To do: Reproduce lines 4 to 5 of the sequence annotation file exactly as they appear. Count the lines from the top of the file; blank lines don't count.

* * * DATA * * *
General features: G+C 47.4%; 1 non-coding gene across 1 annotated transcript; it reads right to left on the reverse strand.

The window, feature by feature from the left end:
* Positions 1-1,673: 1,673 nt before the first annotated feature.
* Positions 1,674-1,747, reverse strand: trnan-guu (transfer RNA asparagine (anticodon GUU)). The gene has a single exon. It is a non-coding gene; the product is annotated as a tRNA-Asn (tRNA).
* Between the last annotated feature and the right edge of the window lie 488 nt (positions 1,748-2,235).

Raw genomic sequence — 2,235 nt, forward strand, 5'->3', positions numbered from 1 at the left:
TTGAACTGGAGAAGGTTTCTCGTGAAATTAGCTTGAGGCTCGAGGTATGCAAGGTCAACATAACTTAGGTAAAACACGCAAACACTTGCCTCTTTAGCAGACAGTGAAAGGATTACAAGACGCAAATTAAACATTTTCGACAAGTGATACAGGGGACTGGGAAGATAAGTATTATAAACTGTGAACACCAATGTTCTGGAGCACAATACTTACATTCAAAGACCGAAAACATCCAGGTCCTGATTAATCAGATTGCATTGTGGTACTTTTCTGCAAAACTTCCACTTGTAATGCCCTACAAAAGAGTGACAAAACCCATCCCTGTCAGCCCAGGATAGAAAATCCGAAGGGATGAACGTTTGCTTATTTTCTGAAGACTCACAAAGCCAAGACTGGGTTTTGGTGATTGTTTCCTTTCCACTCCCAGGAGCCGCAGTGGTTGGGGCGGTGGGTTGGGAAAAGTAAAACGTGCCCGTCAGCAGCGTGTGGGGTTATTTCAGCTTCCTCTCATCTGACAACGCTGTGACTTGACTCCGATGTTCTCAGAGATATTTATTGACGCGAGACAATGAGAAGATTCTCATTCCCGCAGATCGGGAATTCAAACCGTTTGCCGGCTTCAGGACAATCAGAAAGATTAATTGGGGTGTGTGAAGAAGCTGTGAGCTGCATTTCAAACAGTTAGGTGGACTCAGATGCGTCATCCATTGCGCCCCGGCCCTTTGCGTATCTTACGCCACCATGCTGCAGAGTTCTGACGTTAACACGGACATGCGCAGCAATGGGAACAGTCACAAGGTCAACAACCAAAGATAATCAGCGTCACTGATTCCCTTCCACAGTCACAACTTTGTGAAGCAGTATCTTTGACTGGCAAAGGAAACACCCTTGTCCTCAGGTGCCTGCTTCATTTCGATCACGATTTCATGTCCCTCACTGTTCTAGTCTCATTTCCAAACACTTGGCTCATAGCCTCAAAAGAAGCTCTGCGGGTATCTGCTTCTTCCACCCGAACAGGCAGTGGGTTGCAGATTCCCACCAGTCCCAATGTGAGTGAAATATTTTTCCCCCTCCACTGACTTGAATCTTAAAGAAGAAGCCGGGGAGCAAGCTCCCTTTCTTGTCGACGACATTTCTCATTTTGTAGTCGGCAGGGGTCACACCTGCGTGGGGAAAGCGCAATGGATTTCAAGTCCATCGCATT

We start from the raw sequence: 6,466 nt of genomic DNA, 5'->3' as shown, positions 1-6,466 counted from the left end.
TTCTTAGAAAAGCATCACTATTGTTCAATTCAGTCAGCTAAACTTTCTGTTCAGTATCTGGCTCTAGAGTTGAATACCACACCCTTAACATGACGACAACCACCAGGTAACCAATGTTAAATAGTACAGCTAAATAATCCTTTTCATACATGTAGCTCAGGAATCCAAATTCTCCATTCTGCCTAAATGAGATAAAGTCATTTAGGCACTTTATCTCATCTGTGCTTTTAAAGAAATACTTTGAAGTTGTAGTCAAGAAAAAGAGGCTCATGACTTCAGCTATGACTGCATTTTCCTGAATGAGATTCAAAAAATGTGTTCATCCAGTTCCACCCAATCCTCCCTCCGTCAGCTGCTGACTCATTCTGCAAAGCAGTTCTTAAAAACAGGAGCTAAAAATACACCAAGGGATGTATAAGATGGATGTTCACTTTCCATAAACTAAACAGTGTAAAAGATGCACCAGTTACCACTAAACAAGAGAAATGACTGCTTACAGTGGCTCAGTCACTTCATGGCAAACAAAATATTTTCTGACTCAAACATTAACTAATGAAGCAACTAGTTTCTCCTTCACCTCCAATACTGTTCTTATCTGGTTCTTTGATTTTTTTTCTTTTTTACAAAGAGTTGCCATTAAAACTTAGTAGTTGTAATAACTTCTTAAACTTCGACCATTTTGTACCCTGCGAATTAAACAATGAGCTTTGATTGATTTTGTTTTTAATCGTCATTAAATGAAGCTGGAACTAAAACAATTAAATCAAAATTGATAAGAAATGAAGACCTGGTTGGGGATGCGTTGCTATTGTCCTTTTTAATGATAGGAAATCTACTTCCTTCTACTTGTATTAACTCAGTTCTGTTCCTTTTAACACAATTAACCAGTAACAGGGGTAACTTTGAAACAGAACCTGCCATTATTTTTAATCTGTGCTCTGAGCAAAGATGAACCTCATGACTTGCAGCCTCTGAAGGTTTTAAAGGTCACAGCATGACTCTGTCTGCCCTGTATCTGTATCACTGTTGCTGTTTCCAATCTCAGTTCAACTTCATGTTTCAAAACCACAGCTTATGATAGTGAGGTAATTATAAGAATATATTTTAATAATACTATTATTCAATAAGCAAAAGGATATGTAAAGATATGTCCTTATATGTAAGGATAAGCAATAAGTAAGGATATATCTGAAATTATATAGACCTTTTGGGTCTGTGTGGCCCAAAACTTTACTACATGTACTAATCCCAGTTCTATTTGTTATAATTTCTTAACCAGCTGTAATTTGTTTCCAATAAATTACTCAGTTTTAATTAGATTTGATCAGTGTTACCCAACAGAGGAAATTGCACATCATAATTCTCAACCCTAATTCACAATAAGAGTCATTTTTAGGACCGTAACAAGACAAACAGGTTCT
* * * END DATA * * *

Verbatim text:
* Positions 1,674-1,747, reverse strand: trnan-guu (transfer RNA asparagine (anticodon GUU)). The gene has a single exon. It is a non-coding gene; the product is annotated as a tRNA-Asn (tRNA).
* Between the last annotated feature and the right edge of the window lie 488 nt (positions 1,748-2,235).